To be fair to the manufacturers, the real-time clock inside your PC is good enough for most purposes. One research study (pdf) corroborated this conclusion:

A typical accuracy of 35ms with respect to the UTC scale is attainable from almost any PC connected to the internet. This performance can be considered adequate for the vast majority of real-time data acquisitions, even in professional applications.

PC clocks should typically be accurate to within a few seconds per day. If you're experiencing massive clock drift-- on the order of minutes per day-- the first thing to check is your source of AC power. I've personally observed systems with a UPS plugged into another UPS (this is a no-no, by the way) that gained minutes per day. Removing the unnecessary UPS from the chain fixed the time problem. I am no hardware engineer, but I'm guessing that some timing signal in the power is used by the real-time clock chip on the motherboard.

There is an entire class of software problems, bugs, and exploits involving the system clock. Whether it's set to the wrong time, or it's drifting too quickly or slowly, the results can be unexpected or possibly painful. Here are a few I can think of offhand:

  • You can't sync your clock with a NTP source if the clock is already too far out of date. How ironic.
  • Some versions of Windows will fail during the setup phase with a cryptic error if the clock is set to a very old date.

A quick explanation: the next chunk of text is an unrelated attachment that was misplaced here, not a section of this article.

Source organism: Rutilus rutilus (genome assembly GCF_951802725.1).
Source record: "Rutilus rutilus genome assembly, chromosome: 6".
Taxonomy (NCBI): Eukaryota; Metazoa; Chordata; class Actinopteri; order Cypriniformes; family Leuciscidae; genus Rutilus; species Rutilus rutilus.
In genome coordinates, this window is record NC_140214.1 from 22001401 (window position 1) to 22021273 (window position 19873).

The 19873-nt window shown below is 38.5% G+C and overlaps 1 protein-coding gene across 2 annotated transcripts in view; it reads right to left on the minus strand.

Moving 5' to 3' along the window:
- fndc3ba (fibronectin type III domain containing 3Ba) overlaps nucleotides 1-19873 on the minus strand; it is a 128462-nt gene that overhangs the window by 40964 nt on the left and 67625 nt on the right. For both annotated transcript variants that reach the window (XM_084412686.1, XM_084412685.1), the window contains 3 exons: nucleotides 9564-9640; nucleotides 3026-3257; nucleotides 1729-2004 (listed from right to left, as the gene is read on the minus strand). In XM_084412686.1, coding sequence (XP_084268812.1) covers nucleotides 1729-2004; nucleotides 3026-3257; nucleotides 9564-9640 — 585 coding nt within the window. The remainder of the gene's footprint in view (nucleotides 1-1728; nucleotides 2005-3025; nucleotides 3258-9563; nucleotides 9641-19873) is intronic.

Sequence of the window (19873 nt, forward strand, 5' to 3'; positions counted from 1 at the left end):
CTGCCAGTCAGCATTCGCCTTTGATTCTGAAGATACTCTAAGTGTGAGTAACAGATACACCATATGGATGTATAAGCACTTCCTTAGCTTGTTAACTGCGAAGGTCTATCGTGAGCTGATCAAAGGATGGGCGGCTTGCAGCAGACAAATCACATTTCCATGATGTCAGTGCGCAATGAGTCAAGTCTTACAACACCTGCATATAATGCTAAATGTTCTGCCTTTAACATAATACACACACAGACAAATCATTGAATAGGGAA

• Kernel hacks can speed up or slow down the clock to facilitate cheating in online games, as related in this article. I remember this exact hack happening in the original Counter-Strike; there was suddenly a player on the map running around at breakneck speeds, gunning everyone down before they could respond.
  • Some encryption techniques and login mechanisms (Kerberos) will fail if the system clock is too far out of sync.
  • A recent Vista activation hack involved setting your system's date back in the BIOS prior to install.
  • It's theoretically possible to attack servers by measuring their clock skew. I'm extremely skeptical of this particular attack, but clock skew is an interesting fingerprint.

I haven't even touched on the tricky issue of synchronizing events between PCs, each of which will have their own idea of what time it is, and how fast time is advancing. This can lead to some problems, as noted in the NIST document Configuring Windows 2000 and Windows XP to use NIST TIme Servers (pdf):

The time clock in the computer is used to keep track of when documents (files) are created and last changed, when electronic mail messages are sent and received, and when other time-sensitive events and transactions happen. In order to accurately compare files, messages, and other records residing on different computers, their time clocks must be set from a common standard. It is particularly important that computers that are networked together use a common standard of time.

We tend to think of time as an absolute, a universal interval that is the same everywhere. But inside the PC, time is a malleable material. We can go forward into the future, back into the past, or even change the rate of time's passage. This is something that's easy to forget when you're developing software, and it can definitely come back and bite you.

Written by Jeff Atwood

Indoor enthusiast. Co-founder of Stack Overflow and Discourse. Disclaimer: I have no idea what I'm talking about. Find me here: